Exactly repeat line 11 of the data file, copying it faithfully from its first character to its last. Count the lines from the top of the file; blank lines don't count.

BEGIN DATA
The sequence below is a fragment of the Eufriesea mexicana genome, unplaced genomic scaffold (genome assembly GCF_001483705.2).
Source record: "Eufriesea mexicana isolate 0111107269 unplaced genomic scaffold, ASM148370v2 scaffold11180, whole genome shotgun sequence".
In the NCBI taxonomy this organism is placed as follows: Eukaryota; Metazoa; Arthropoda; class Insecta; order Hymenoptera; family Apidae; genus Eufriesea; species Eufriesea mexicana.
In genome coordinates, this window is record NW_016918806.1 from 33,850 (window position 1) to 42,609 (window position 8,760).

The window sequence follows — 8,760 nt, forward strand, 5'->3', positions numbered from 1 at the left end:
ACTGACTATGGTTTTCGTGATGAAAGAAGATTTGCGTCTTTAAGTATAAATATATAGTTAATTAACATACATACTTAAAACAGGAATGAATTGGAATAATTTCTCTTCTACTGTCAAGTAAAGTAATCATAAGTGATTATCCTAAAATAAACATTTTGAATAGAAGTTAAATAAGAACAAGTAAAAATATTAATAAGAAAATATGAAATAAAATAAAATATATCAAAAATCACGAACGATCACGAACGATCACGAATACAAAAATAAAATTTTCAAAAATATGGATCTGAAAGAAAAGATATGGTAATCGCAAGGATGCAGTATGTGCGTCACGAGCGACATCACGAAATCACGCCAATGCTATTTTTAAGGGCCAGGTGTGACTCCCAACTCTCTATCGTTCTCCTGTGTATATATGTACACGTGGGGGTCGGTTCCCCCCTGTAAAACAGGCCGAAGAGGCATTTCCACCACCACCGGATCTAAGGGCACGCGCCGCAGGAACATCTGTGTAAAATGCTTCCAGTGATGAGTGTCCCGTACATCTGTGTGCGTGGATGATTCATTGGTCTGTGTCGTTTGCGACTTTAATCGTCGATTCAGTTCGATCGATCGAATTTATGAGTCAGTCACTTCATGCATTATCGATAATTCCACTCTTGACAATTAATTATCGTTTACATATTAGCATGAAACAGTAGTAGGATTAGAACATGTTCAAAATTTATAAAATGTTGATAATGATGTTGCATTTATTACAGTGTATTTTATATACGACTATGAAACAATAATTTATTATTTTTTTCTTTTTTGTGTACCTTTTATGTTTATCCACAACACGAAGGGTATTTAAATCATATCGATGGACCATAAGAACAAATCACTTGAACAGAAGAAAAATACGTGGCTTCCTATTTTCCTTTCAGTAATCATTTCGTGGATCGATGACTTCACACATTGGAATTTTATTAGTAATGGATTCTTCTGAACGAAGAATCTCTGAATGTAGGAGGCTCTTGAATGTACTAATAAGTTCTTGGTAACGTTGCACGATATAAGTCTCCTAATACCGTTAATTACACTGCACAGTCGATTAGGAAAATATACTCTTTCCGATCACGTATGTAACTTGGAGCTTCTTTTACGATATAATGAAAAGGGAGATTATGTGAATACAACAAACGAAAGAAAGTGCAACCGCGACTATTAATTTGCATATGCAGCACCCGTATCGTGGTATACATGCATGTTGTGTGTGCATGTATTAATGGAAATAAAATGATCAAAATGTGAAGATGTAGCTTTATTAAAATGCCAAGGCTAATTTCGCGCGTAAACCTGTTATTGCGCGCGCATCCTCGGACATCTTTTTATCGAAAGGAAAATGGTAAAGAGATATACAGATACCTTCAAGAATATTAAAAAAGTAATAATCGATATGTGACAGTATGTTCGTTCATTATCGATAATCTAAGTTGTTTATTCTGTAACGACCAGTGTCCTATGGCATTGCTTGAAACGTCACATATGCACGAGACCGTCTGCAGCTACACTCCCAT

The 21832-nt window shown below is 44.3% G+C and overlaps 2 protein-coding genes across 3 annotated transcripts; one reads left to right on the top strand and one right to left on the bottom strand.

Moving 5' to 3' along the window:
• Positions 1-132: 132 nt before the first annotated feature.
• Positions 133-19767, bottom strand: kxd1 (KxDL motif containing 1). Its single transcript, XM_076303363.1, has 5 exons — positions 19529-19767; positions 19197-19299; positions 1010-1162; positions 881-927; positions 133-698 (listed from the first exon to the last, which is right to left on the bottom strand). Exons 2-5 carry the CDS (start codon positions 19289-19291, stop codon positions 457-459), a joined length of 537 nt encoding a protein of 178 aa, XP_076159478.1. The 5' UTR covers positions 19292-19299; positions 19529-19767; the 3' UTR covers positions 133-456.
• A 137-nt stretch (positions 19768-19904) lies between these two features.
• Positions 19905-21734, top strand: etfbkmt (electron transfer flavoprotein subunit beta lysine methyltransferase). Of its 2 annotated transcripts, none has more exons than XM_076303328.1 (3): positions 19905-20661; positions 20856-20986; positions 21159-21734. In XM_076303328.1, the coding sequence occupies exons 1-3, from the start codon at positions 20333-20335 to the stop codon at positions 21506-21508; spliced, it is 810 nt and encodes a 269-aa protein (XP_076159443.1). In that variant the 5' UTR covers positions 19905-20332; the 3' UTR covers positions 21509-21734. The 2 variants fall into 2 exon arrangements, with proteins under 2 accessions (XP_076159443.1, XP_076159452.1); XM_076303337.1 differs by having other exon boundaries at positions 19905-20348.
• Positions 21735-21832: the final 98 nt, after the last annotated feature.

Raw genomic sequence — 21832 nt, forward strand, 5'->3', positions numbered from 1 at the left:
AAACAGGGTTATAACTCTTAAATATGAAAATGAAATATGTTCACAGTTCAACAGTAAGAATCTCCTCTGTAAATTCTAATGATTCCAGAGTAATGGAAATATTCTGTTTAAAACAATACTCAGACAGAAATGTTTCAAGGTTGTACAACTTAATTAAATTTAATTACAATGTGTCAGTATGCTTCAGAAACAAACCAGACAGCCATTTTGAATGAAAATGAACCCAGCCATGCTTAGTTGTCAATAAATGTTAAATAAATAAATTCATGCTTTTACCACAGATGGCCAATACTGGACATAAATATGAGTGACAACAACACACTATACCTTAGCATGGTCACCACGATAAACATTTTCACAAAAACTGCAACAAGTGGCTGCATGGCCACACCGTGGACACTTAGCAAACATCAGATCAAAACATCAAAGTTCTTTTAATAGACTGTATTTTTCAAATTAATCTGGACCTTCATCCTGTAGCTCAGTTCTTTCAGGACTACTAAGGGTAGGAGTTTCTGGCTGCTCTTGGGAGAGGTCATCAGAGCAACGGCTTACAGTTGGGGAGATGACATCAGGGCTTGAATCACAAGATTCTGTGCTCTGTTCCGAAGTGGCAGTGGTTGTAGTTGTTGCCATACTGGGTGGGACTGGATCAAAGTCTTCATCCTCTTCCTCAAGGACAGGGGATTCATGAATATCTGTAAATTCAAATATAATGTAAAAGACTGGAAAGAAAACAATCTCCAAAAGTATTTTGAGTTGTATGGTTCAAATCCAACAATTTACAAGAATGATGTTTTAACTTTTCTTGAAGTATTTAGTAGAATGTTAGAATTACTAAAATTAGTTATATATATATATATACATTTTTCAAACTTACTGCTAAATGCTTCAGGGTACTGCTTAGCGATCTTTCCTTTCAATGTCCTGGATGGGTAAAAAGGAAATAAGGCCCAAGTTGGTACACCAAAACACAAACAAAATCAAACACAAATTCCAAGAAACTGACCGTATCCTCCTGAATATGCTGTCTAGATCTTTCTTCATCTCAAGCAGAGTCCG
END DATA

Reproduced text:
• A 137-nt stretch (positions 19768-19904) lies between these two features.